Entertainment has changed. That especially goes for television. We don’t consume shows the way we used to, say, 10 or 20 years ago.

Back then, as if it was all that long ago, we had one shot to watch a TV show: when it aired. If you wanted to be in on the conversation the next day when your friends referenced the most recent absurd turn of events in Seinfeld, you needed to watch it the night before.

You had no other options, short of piracy (which was in its infancy) or recording the show on *gasp* VHS.

Today? Like I really have to explain how this works…

Every network offers on-demand viewing in some fashion. Those who still subscribe to cable can watch shows live, and some networks post things as soon as they air, but the option to watch something after it’s happened live is a new industry standard.

In fact, culture has shifted to accept delayed viewing as standard.

Not everyone watches TV as it airs

I know I don’t. I’m married. I have two kids. I play (exceedingly long) video games for a living. I have friends and neighbors who hang out in the evenings. My wife and I sit down to watch “TV” once or twice a week, as time allows. When we do, we watch contemporary television, whether it’s House of Cards or Westworld.

I’m not alone in this endeavor. Anecdotally, a large majority of my friends catch shows days and weeks after they air. Conversations at gatherings routinely contain the phrase “have you caught up on *blank* yet?” More times than not, no, we haven’t.

TV isn’t live anymore. It starts live, but then it moves to on-demand, and the world watches it when they demand it. That’s the whole point of customer-based content control. We can sit down to watch the shows we want to watch when we want to watch them.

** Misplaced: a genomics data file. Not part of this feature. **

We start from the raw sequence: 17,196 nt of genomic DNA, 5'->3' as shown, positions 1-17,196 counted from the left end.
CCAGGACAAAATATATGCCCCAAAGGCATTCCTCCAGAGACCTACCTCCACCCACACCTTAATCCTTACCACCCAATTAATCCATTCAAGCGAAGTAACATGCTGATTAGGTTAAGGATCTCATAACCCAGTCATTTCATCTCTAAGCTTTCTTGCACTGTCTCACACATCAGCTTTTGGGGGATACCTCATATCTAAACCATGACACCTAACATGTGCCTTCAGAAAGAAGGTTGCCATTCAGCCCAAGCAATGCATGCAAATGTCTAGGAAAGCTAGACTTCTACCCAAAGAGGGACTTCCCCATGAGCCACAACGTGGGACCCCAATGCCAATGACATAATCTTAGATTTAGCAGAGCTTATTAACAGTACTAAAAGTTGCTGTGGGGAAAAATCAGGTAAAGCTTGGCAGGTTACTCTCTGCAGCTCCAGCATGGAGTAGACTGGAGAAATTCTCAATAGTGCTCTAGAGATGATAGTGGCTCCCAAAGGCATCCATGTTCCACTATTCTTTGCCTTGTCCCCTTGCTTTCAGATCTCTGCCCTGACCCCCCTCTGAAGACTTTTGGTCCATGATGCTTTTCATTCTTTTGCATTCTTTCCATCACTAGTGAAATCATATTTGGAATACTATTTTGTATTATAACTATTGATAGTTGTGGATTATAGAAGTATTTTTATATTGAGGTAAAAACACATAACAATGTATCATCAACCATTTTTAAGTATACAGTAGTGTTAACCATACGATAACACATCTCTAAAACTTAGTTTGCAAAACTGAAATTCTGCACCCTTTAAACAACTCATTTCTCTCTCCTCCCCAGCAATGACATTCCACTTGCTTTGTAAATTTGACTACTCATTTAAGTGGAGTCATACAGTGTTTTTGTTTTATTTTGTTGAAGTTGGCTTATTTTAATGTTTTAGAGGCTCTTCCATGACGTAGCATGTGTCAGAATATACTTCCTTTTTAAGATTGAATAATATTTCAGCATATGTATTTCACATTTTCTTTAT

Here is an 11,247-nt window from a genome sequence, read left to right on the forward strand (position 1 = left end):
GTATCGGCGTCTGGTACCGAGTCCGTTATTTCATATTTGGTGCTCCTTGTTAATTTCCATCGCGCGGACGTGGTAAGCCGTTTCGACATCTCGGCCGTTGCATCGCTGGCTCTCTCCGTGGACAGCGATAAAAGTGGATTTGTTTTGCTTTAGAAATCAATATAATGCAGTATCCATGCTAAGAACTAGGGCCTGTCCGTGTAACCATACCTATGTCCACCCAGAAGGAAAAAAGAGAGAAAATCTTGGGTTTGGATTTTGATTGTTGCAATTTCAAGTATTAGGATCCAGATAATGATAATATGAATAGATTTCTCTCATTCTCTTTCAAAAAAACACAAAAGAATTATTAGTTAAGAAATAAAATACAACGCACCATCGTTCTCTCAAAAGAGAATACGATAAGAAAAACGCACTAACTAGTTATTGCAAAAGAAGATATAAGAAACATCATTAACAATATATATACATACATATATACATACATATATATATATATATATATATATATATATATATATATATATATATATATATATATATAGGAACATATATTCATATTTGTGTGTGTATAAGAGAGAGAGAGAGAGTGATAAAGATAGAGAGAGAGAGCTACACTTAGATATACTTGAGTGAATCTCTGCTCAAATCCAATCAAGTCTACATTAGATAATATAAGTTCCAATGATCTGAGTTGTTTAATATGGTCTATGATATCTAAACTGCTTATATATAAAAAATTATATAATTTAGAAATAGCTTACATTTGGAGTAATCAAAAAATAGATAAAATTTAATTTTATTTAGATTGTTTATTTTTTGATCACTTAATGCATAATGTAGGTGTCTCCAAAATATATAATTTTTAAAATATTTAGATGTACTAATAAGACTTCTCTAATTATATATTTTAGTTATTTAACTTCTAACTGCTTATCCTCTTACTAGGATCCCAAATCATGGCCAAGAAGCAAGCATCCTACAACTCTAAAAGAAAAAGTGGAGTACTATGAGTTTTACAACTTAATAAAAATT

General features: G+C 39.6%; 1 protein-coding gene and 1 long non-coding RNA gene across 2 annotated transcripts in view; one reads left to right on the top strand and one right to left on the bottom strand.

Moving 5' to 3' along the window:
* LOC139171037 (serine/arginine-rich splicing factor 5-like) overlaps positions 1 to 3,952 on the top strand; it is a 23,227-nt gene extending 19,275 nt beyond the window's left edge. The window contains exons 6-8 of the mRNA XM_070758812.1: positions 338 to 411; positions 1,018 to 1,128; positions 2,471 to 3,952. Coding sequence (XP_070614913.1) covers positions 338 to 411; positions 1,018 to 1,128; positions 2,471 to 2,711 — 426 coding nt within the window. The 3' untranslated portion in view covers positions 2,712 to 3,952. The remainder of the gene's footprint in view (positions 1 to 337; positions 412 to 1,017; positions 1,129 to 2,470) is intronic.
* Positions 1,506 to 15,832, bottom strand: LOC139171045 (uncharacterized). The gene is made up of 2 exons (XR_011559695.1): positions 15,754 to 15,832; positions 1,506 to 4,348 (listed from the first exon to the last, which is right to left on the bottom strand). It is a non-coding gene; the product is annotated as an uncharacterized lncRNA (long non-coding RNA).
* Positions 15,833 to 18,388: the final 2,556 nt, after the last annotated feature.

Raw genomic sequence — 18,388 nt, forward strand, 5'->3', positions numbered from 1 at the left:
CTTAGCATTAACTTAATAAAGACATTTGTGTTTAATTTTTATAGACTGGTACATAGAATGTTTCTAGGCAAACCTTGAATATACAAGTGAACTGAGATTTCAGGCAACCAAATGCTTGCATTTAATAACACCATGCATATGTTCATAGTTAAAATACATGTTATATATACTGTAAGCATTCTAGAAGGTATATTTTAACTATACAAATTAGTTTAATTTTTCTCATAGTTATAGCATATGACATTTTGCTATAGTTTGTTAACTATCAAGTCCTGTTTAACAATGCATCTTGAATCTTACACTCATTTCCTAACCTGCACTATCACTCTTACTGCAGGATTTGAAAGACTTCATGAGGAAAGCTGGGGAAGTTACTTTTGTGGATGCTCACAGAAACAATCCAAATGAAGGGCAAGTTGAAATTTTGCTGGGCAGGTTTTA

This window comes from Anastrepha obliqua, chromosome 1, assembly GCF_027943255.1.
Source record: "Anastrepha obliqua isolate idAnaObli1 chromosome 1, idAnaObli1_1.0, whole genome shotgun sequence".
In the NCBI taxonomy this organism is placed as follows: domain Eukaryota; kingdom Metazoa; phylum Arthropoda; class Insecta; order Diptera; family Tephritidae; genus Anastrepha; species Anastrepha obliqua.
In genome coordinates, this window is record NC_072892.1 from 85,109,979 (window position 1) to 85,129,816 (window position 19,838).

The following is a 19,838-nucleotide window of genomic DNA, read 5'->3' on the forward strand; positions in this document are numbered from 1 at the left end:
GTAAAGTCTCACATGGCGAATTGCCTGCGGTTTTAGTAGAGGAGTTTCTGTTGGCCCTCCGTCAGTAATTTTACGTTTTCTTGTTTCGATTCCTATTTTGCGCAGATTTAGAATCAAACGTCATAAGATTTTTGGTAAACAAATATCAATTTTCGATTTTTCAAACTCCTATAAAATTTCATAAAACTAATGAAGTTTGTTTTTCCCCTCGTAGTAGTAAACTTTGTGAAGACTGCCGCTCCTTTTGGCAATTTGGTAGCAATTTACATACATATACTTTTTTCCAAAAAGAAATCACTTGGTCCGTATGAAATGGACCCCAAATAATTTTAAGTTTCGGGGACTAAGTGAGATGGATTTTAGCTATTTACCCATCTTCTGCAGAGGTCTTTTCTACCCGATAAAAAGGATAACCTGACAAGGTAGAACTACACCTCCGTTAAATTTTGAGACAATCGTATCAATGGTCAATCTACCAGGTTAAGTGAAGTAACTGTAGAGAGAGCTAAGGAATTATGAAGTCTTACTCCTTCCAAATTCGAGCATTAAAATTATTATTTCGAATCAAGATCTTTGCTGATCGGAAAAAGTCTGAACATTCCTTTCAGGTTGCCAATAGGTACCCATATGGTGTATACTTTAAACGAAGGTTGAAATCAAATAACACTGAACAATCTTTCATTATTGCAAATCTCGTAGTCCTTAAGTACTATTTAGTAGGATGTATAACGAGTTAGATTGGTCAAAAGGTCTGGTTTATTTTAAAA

It’s been liberating, but it’s also given absurd life to the world of spoilers.

I hate spoilers

Where’s this coming from? Westworld.

I’m one episode behind. One. The finale aired this Sunday night. I cleared the deck and ignored everything about it since my wife was working late. We were going to catch up Monday night.

I make my way through the night, avoiding the internet, playing Final Fantasy XV and heading to bed completely in the dark, both thanks to my room’s lights and not knowing what happened in the show.

I hop online the next day, and a single tweet from an actual, verified news outlet spoils the big reveal. I won’t share it, but the tweet essentially ruined like 10 hours of TV for me in a single swing. It wasn’t even necessary, either. Why? Why spoil it?


Even better? The tweet was fired off before the show had a chance to air on the west coast. That meant the responses to the tweet were even angrier than mine. Holy smokes, people were going off on this site for their move.

I don’t blame them. Spoilers are garbage. People who spew out spoilers for popular media in comment sections at random are the worst of the worst, relatively speaking.

I get it, live-tweetingis the new instant water cooler

“Then just stay off Twitter!”

No, you’re totally right on this. I agree. When a show airs (and a few hours after), I know not to fire up social media. I know the internet at large will be firing off about what’s going on. That is totally cool, and I support it entirely. I actually think it’s a really awesome and positive use of social media.

It’s my responsibility as an on-demand viewer to clear the water cooler when a show is live. I don’t have an exact “it’s safe to come back” timeframe, but I tend to wait until the morning after. I have to be online for work, after all, so it’s impossible for me to just stop using social media until I’m caught up.

I get it, I didn’t pull out my soapbox to yell at people about going nuts on Facebook over Game of Thrones. You do it. I don’t blame.

Have some dang respect for the narrative, though

Just, please, toss me a spoiler warning or something.

I’ve spent hours and hours watching these shows, too. I’m just as invested in them as you are. When I’m caught up, I binge on fan theories and whatever else. When I’m days behind, I wait for my wife and I to actually have free time and I blast through the show.

For my sake, and for people like me (There are dozens of us. Dozens!), respect the fact that we want to be shocked and wowed, too.

Narrative matters. Creators slave over these stories for months and years before we see them. People pile around their TVs, laptops and tablets to take each step in as it happens. Maybe chill out and let people enjoy those moments, huh? That would be nice of you.